Edinburgh Festival Fringe 2018 Beth Nielsen Chapman The Queen's Hall  Review Wednesday 8th August

With Edinburgh Entertainment & Arts


Tonight at The Queen's Hall saw the welcome return of one of the most gifted songwriters of her generation to Edinburgh, twice Grammy-nominated, Nashville-based Beth Nielsen Chapman.

Beth Nielsen Chapman has  a new album out for 2018, “Hearts of Glass” (Beth’s 13th solo album), so this show was a mixture of songs from this album, back catalogue solo and collaborative work and some classics that are best known through other artists recording her work (often requesting songs to be written for them).

Writers of any creative media so often find a way to express through their work feelings and emotions that somehow through some indefinable “creative process” act as a path out of their own personal trials and tribulations, or an insight into something causing problems in their life.  Beth Nielsen Chapman is such a writer, and some of the songs in tonight’s set are responses to times of loss and personal issues.  Not only has the “creative process” helped the writer in these works to get through some tough times, but  also the words and music have so often provided comfort, hope and maybe a little inner peace to many other people listening to them.  To be able to do that is a rare gift.

Beth Nielsen Chapman has written songs for some of the musical “greats” and there are a few songs on this new album that have been “re-claimed” including – “Old Church Hymns & Nursery Rhymes” (recorded by Waylon Jennings) and “If My World Didn't Have You” (recorded by Willie Nelson).  Also on this album a wonderful song with perhaps one of the longest creative gestation periods in songwriting history (18 years), the haunting “Epitaph for Love”.  Hearts of Glass is a fine album with some wonderful songs on it that clearly not only show the work of a gifted writer, but in songs like “Life Holds On”, “You’re Still My Valentine” and “Rage on Rage”, a writer not afraid to draw on their own personal experiences and expose that part of themselves to their audience, and that is always a brave thing for anyone to do.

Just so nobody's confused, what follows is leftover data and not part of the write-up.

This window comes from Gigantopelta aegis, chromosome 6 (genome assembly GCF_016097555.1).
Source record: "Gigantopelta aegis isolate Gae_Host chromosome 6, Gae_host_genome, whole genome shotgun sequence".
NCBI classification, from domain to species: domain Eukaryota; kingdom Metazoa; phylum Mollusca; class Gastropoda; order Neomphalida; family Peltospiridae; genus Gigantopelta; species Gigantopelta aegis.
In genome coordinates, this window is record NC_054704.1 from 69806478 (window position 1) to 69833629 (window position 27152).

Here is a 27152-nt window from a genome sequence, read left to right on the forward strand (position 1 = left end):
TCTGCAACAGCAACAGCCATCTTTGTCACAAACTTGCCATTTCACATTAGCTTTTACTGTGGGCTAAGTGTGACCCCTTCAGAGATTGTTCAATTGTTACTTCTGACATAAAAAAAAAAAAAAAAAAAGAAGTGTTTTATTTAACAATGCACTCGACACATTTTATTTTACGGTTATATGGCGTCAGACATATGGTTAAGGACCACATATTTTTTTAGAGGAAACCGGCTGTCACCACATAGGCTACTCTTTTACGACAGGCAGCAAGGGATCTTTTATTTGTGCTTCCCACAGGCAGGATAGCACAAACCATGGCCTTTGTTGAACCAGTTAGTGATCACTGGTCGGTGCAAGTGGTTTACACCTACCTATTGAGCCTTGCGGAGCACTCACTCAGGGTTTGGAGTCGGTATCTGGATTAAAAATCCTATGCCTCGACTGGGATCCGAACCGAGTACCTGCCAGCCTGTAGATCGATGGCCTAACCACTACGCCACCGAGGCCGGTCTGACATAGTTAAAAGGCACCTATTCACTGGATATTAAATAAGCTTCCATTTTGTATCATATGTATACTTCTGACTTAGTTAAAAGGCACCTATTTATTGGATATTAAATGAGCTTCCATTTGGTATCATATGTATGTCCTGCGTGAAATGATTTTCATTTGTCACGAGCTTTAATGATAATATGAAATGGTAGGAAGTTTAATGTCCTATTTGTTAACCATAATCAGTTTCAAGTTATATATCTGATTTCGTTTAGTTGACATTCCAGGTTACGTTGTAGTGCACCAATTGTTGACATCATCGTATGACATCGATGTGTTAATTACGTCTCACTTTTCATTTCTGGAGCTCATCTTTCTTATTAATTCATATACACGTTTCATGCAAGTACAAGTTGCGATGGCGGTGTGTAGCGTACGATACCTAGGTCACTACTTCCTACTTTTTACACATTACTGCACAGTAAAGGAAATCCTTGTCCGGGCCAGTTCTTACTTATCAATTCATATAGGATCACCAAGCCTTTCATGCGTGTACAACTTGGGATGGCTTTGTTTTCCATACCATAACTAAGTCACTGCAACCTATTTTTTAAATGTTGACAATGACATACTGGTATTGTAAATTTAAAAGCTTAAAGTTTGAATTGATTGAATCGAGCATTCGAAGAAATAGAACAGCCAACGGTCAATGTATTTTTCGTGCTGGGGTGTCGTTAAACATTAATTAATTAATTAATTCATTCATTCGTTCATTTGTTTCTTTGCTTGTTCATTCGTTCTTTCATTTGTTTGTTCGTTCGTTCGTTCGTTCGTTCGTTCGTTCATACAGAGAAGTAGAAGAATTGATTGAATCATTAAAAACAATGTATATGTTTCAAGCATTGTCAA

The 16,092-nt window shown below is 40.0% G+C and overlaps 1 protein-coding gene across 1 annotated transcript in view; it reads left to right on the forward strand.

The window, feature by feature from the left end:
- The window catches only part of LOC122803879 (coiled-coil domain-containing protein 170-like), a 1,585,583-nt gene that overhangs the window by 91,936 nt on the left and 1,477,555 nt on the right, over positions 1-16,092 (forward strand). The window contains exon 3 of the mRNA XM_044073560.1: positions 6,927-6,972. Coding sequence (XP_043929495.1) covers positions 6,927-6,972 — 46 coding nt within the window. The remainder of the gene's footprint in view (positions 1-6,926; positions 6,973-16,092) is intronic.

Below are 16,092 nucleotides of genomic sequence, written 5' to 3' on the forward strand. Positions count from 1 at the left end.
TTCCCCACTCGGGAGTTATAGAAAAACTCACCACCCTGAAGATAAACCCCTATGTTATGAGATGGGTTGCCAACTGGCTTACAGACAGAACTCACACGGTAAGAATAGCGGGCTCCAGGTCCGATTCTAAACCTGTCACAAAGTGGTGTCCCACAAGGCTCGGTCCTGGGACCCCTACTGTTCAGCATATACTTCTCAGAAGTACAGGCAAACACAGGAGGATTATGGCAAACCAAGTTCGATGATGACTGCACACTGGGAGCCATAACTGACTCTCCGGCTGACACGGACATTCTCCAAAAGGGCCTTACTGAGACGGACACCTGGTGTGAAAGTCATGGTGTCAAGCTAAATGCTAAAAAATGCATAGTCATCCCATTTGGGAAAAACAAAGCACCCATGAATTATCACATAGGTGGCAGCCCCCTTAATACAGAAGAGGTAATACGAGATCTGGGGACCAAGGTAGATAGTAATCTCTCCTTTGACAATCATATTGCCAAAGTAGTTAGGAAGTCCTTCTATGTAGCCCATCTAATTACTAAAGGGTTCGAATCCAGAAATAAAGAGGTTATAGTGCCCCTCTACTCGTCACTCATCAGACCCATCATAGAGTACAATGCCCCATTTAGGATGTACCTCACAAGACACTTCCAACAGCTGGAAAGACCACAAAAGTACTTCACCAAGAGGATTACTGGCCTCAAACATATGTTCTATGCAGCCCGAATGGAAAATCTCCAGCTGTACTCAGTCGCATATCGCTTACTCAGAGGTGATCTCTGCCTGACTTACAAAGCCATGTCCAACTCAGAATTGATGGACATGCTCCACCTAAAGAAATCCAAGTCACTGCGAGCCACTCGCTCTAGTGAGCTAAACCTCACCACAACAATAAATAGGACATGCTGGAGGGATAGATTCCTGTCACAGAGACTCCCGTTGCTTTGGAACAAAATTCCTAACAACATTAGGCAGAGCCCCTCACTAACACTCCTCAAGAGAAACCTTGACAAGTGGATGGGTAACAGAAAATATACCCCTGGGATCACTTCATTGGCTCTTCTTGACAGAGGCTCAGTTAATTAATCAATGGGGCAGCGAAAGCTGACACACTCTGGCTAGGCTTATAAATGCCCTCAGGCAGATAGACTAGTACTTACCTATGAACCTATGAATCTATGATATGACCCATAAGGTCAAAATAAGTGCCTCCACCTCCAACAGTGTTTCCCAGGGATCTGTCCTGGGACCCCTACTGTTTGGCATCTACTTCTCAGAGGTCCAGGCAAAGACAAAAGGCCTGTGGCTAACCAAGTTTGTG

Earlier songs in the set included “Happy Girl”, “Come To Mine” and of course “This Kiss” which many people will probably associate with the recording by Faith Hill.

Songs of loss, bereavement and difficult times may not sound like a happy night’s entertainment to some people, but in the hands of a writer and performer of the calibre of Beth Nielsen Chapman they are uplifting experiences and many of these songs have given so many people hope and support just when they needed it in their lives.  The other side of the dark songs tonight though was the recurring theme of love and how above everything else, love can get you through anything.

A nice welcome surprise too for the evening was Scotland’s own Phil Cunningham joining Beth and her band on stage for some music.

Opening the show for Beth tonight, and also in her band, was singer songwriter Ruth Trimble with songs from her last album “Before the Rain” and some earlier songs. Like Beth Nielsen Chapman, Ruth is a writer who often draws on some of her darkest moments in her work to create songs that are not only personal to her, but also mean a lot to her people.  Working closely with a writer like Beth Nielsen Chapman is a wonderful opportunity for a writer like Ruth to learn from, and be inspired to even more heights in her own work.


Review by Tom King


Beth Nielsen Chapman

The Queen's Hall - Queen's Hall


Aug 8

2 hours 30 minutes

Suitability: 14+ (Guideline)

Country: United States

Group: Beth Nielsen Chapman




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